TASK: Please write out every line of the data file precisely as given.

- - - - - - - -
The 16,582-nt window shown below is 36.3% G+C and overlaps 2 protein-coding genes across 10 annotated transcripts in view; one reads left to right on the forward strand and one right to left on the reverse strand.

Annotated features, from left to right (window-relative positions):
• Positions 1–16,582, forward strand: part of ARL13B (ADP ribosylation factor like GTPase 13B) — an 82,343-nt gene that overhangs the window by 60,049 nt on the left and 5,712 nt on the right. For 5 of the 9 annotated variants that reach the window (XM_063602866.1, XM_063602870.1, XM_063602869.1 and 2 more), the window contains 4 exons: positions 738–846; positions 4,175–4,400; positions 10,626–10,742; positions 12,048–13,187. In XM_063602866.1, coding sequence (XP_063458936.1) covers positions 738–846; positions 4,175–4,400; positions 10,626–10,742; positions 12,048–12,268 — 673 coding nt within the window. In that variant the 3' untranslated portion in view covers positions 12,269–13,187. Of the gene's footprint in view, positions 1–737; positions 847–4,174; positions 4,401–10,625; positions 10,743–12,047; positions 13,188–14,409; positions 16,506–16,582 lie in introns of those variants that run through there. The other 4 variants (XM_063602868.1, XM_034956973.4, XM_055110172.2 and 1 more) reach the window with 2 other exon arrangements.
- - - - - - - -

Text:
The 16,582-nt window shown below is 36.3% G+C and overlaps 2 protein-coding genes across 10 annotated transcripts in view; one reads left to right on the forward strand and one right to left on the reverse strand.

Annotated features, from left to right (window-relative positions):
• Positions 1–16,582, forward strand: part of ARL13B (ADP ribosylation factor like GTPase 13B) — an 82,343-nt gene that overhangs the window by 60,049 nt on the left and 5,712 nt on the right. For 5 of the 9 annotated variants that reach the window (XM_063602866.1, XM_063602870.1, XM_063602869.1 and 2 more), the window contains 4 exons: positions 738–846; positions 4,175–4,400; positions 10,626–10,742; positions 12,048–13,187. In XM_063602866.1, coding sequence (XP_063458936.1) covers positions 738–846; positions 4,175–4,400; positions 10,626–10,742; positions 12,048–12,268 — 673 coding nt within the window. In that variant the 3' untranslated portion in view covers positions 12,269–13,187. Of the gene's footprint in view, positions 1–737; positions 847–4,174; positions 4,401–10,625; positions 10,743–12,047; positions 13,188–14,409; positions 16,506–16,582 lie in introns of those variants that run through there. The other 4 variants (XM_063602868.1, XM_034956973.4, XM_055110172.2 and 1 more) reach the window with 2 other exon arrangements.